The Indiana Coalition of Open Government has received a national grant to survey users of the Indiana Public Access Counselor’s office.
The PAC office was initially created by executive order of the late Gov. Frank O’Bannon and later established in state law by the Indiana Legislature. The office receives formal and informal requests for legal advice regarding public access issues from media, citizens and government officials.
Using a grant from the National Freedom of Information Coalition, ICOG will partner with Indiana University’s School of Journalism and the Center for Survey Research to sample about 400 people who have asked for formal legal advice from the PAC. No entity has officially measured whether those users are actually getting access to the records and meetings they inquire about or whether they have to file litigation to pursue a successful outcome.
“This project fits perfectly within ICOG’s mission to educate the public about state access issues,” said Keith Robinson, current president of the group and Associated Press bureau chief in Indianapolis.
ICOG will release the survey results later this year on its Web site. The board will also ask for potential changes to legislation and policy based on the survey results.
“The NFOIC is pleased to support this research study, which will provide the first data on use of an access counselor’s office in Indiana, and one of the first studies of access counselors in the nation,” said Charles N. Davis, executive director of the NFOIC. “The Freedom of Information community will closely monitor the findings of this important research, as access counselors are becoming a major trend across the country.”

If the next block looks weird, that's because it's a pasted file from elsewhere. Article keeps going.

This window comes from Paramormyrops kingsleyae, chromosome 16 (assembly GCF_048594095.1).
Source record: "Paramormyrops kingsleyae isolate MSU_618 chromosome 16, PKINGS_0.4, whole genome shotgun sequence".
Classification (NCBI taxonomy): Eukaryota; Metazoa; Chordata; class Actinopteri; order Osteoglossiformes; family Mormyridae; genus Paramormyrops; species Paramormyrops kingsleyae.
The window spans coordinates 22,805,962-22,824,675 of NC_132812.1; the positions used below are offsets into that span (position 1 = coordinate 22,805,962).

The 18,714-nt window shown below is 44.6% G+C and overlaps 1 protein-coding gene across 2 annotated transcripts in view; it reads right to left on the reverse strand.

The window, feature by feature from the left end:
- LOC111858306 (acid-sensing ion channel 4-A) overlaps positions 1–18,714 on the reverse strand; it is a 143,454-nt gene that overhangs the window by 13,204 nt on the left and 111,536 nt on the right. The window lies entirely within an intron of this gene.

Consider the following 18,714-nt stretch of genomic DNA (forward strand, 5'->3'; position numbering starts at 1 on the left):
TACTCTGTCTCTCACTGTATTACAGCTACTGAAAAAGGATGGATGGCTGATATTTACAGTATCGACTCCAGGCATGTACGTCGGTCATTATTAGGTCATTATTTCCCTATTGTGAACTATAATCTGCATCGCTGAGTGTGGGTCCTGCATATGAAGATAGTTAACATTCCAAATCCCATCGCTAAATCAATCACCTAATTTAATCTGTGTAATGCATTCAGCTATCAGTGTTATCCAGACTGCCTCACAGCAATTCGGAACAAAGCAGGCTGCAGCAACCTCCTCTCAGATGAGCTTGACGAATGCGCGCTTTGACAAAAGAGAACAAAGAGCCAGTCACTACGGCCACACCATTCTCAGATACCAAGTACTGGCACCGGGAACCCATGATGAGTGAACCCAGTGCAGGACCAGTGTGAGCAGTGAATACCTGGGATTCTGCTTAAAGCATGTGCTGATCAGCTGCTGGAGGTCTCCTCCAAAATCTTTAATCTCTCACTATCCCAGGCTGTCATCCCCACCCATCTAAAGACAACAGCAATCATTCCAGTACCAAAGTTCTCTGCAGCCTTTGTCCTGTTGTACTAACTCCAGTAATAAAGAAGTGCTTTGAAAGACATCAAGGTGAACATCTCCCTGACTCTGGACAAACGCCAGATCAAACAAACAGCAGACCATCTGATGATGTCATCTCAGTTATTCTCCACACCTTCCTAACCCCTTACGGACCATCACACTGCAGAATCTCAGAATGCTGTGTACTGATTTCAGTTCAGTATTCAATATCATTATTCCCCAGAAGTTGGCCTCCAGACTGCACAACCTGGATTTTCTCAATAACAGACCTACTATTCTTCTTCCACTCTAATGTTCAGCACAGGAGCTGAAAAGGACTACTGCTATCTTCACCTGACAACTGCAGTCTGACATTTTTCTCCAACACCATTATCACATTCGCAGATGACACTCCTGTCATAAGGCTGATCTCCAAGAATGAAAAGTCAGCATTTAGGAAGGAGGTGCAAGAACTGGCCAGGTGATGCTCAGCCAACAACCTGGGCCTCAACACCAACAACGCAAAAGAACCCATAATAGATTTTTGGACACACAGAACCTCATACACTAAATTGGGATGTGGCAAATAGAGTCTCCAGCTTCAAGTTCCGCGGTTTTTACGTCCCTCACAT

The NFOIC awarded ICOG a grant of $11,600 that will fund a telephone survey by the Center for Survey Research and analysis of the results by a graduate student at IU.
A key component of the PAC’s mission is to help citizens obtain public records from government agencies at all levels—from state to township. In the 2005-06 fiscal year, the PAC reported receiving about 1,880 formal and informal requests for advice.
The majority of requests seek advice about government records.
While it is clear that the PAC office has been effective in informing citizens of its existence and the services it provides, there is currently no system in place to measure the outcomes of the legal advice the PAC provides on a daily basis.
The survey will be used to measure those outcomes: Do citizens and journalists get the records they are entitled to receive by law or do they still have to resort to filing a lawsuit and suing to obtain access?
“An open government is essential for a democracy, so we see these kinds of research initiatives as important not just for journalists but for all citizens,” said Brad Hamm, dean of the School of Journalism. “The School has worked on research and training projects that benefit Indiana for decades, and this study, we hope, will make the state, its government and citizens better.”